- Jesus also forgave sins, doing what the Jews thought could only be done at the Temple, proving that He was indeed the perfect Temple of God. (Mark 2:5-7)
- In addition to inaugurating the Kingdom of God through His own work, He gave man a way to actually live in this Kingdom, showing them that the true Torah was that of the heart.
- It was concerned not with outward expression, but with inward renewal. (Matthew 5:17, Matthew 5:27-28 and Matthew 5:21-22)
- Through this, He showed that the mission of the People of God was not to horde blessings for themselves, but to be a light to the world, a light that would teach every man, regardless of race, about the one true God. (Matthew 5:14-16)
- He showed that genuine Sabbath rest was not just ceasing work on a particular day, but by acquiring genuine inner peace in Him. (Matthew 11:28-30)
- When He had announced that some standing before Him would see the Kingdom coming in power, He was transfigured before them. (Mark 9:1-3)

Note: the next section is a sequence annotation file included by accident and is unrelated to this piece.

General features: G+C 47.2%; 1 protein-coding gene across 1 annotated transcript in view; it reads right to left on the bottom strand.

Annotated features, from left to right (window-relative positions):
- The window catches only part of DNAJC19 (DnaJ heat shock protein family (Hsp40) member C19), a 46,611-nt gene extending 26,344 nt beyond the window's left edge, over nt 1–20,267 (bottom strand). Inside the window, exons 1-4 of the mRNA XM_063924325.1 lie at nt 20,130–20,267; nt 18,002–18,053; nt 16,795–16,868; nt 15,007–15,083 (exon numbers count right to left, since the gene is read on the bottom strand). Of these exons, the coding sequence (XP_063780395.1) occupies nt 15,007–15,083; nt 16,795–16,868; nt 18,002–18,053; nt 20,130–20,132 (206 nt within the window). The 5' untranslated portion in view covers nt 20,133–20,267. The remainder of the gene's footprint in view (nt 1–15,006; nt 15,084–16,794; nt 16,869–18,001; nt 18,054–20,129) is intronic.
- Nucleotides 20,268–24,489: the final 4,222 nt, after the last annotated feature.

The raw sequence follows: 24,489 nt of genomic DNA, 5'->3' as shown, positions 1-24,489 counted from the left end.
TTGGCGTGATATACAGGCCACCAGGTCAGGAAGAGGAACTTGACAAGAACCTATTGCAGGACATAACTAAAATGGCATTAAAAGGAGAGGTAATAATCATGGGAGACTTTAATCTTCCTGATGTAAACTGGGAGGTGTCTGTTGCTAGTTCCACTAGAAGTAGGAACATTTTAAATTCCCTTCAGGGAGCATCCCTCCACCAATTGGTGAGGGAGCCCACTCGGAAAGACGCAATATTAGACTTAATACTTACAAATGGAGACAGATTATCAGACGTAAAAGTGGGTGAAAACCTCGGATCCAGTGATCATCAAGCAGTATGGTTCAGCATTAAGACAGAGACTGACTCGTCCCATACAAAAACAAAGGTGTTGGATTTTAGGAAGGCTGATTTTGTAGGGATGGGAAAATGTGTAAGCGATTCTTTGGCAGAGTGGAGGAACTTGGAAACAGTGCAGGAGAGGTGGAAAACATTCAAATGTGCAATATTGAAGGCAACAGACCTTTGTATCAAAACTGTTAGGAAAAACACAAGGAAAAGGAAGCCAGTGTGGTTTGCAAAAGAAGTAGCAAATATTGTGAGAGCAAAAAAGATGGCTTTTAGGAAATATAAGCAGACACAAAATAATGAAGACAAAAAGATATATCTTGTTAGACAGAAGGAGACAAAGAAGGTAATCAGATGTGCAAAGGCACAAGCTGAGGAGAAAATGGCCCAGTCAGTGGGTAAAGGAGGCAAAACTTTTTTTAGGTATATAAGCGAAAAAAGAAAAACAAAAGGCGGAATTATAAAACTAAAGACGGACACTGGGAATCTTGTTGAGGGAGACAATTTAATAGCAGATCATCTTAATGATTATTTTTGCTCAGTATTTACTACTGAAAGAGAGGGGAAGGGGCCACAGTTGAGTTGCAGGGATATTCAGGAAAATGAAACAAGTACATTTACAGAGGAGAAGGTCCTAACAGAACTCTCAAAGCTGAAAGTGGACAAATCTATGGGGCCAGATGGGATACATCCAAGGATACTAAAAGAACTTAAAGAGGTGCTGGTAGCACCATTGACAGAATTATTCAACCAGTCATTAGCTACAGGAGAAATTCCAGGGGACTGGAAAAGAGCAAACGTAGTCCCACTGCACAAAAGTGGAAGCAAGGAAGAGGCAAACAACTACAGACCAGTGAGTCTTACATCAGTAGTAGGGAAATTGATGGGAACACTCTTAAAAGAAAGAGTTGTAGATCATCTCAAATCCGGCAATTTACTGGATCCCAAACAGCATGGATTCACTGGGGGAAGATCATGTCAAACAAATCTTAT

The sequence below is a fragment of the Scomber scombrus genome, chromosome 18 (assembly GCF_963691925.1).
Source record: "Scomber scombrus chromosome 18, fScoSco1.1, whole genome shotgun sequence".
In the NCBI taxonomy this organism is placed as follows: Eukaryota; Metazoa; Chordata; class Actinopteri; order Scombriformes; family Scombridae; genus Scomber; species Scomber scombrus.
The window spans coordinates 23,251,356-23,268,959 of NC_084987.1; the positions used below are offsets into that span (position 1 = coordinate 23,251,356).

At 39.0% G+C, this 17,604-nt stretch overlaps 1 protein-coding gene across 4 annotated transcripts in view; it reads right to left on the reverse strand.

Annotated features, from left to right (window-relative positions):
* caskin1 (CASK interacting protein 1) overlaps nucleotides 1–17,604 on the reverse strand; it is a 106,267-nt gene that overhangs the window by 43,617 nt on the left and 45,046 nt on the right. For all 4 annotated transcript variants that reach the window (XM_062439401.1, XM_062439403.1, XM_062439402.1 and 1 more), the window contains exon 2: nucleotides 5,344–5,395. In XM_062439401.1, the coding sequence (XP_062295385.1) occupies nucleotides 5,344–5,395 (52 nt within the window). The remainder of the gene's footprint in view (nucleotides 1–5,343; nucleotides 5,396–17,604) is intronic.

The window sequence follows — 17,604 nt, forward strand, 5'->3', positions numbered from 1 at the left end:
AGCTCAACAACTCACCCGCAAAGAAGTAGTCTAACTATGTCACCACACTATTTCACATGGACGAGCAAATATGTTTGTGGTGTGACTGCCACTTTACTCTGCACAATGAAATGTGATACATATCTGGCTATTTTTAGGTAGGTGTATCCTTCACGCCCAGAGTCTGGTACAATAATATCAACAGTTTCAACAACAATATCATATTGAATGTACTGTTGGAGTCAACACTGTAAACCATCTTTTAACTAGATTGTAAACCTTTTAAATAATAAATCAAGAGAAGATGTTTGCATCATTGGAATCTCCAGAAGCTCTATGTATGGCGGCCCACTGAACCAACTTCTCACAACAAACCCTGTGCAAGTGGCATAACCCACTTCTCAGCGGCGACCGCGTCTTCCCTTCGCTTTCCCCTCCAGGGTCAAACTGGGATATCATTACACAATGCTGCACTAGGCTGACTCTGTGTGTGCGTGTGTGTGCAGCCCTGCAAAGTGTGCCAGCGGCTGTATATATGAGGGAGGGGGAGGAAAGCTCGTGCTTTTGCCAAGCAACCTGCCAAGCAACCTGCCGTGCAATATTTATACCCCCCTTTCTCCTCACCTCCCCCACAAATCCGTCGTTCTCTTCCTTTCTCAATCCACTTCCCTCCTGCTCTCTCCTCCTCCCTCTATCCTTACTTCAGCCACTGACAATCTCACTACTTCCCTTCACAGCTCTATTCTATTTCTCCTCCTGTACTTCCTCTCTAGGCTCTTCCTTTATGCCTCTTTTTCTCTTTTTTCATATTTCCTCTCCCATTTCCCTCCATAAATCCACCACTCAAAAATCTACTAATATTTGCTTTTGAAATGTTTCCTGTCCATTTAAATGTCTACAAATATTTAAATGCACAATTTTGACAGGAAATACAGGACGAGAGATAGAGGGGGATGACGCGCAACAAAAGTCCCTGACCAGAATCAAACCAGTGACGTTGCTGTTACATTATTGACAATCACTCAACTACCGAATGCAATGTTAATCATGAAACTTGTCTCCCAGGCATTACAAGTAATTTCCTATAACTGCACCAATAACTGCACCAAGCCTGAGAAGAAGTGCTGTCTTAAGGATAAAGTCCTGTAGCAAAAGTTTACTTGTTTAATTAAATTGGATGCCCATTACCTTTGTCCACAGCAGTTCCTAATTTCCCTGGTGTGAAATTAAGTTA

- When He was transfigured, He demonstrated that the Kingdom of God really had arrived, because the new glorious Temple filled with the Divine Light and promised by the Prophets had arrived at last.
- This glory which radiated from Him was not something that could only be possessed by Him, but would be shared with God’s People when they participate in their Lord. (John 17:22)
The Passion of the Word
- The Prophets had promised a day when God would return to Zion.
- When Christ rode into Jerusalem, He demonstrated that He was Israel’s God returning to His People.
- These promises of the Prophets were fulfilled in a way unexpected by the Jewish people.
- Subsequently, the Lord entered the Jewish Temple, and because He was God incarnate, the glory of God did indeed fill the Second Temple in a way much more real than it did in the first, fulfilling the prophecy of Malachi.
- When the Lord entered into the Temple, He caused an uproar, temporarily stopping the daily cycle of sacrifices and symbolically enacting a parable of its coming destruction.